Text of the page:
20 hours per week × 52 weeks a year × $12 per hour = $12,480.
In addition to wages and salaries, all other operating expenditures need to be accounted for, including facility maintenance, equipment, and supplies. Although managers have a tendency to overestimate expenditures in their budgets, this is not good practice. Ideally, a manager will attempt to account for all anticipated expenses fairly accurately knowing that if enrollment is low, they will need to cut spending.
Step 4: Develop a Revenue Budget
Sources of revenues for organizations in the public, nonprofit, and commercial sectors were discussed in chapter 11. It is during this step in the budgeting process that revenue is accounted for, whether it is fees and charges, taxes, or investment income. Many managers are conservative in their revenue projections. It is better to bring in more revenue than projected than to have a shortfall. If the projected revenues do not come in, then the expenses will need to be adjusted in the middle of the fiscal year to account for the change in circumstances.
Step 5: Modify and Finalize the Budget
With the revenues and expenditures in place, it is necessary to analyze whether the budget meets the goals, objectives, and priorities of the organization. This includes ensuring that all subsidy projections are met and that products meant to be subsidized, break even, and turn a profit actually do. This step reviews whether the expenditures are too high or revenues too low. In this step managers are sometimes asked to make budget cuts. They may be told to cut a percentage of money from the budget or given a flat amount to cut, either from reducing expenditures or increasing revenues. If revenues are increased, there should be a justification for doing so. Once revenues are projected, they are expected to actually materialize.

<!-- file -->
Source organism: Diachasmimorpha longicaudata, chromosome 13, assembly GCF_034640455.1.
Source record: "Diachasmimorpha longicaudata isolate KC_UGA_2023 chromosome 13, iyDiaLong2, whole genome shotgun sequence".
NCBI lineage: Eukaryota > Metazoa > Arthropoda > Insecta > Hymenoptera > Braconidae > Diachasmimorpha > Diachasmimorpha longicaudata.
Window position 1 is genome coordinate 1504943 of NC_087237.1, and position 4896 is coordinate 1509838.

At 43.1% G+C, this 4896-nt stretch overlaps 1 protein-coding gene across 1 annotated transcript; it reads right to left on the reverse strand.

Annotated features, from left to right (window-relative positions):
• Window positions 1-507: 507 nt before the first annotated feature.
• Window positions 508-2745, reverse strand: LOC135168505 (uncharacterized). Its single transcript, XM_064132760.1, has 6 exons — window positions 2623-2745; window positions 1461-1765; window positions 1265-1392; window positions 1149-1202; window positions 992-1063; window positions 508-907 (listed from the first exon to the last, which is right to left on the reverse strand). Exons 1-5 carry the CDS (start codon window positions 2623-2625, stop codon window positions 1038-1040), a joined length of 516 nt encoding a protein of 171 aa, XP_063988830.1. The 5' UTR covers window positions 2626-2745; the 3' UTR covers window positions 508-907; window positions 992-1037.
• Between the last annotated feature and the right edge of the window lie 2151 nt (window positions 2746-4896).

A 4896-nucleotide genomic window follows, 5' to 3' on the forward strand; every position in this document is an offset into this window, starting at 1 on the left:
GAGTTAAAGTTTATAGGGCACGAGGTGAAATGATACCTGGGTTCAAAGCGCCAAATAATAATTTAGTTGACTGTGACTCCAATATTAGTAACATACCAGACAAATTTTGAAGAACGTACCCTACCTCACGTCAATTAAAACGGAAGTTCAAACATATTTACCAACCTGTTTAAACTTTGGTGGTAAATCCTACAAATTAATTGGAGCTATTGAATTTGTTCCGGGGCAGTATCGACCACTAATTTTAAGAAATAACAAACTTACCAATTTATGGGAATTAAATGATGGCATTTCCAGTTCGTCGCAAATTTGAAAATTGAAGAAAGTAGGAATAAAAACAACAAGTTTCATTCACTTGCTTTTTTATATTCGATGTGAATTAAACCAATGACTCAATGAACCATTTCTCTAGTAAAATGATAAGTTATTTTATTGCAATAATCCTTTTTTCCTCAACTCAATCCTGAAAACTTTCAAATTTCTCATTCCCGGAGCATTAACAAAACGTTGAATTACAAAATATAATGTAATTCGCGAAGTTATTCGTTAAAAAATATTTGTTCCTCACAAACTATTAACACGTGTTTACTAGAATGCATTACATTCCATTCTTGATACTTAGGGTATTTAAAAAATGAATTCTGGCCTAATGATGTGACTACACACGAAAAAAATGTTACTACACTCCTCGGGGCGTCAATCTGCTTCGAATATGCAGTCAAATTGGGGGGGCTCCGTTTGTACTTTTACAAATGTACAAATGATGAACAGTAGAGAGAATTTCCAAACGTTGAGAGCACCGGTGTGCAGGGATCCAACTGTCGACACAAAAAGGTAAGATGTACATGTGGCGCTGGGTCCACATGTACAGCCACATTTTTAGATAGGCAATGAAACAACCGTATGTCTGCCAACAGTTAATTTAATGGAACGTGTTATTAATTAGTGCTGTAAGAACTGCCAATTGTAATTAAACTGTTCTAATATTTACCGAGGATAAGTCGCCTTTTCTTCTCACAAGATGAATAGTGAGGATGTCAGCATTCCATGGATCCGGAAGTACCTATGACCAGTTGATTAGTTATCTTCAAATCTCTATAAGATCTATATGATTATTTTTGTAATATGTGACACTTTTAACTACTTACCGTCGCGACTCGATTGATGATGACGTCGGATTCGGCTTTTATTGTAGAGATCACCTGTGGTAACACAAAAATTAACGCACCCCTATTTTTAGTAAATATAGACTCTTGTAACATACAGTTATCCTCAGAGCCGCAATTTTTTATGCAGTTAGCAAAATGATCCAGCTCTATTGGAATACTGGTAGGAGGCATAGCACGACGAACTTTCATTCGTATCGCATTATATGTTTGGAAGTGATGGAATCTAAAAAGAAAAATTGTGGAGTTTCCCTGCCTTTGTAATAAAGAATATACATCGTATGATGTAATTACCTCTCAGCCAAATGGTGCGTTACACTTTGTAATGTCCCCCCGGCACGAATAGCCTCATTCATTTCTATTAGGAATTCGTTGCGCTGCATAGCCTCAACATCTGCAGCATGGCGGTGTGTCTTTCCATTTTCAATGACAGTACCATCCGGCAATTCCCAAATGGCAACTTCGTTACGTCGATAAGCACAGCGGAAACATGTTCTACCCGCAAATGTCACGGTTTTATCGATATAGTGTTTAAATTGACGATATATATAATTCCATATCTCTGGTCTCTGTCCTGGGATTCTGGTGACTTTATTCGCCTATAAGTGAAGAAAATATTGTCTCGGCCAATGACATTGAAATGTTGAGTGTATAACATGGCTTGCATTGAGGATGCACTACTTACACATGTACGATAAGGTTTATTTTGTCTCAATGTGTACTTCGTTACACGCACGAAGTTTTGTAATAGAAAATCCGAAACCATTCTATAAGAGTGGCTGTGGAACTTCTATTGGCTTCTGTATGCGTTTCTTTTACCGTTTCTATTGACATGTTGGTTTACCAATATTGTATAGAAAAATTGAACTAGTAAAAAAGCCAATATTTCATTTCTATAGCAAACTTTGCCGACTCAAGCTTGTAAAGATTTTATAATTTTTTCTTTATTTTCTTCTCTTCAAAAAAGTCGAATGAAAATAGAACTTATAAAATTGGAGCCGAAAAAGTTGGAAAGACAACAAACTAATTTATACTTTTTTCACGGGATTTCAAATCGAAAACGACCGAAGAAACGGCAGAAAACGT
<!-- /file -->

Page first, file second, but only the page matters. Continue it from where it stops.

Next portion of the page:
Step 6: Present, Defend, and Seek Approval for the Budget
The finalized budget will go through a review process with the administrative board for public and nonprofit agencies and larger commercial agencies. Small commercial agencies, such as partnerships and sole proprietorships, need only the approval of the owners. Budgets that are presented in front of a board will demonstrate the overall financial picture as well as explain any major increases or decreases in revenues and expenditures. The board usually asks numerous questions seeking justification for some areas. At this point in the process, the board may approve the budget or ask for revisions. Once approved, the budget is set and ready to begin the fiscal year.
Summary of the Budget Cycle
Budget preparation requires involvement from all levels of the organization. Any staff members who are involved in spending money or bringing in revenues should be part of the process. This helps get commitment from staff who must work within the financial parameters set in the budget. In addition, these employees know the inner workings of their programs, services, and products. They will be well versed in what expenditures to expect as well as better able to project revenues than someone higher in the organization who does not work directly with the services, programs, or products.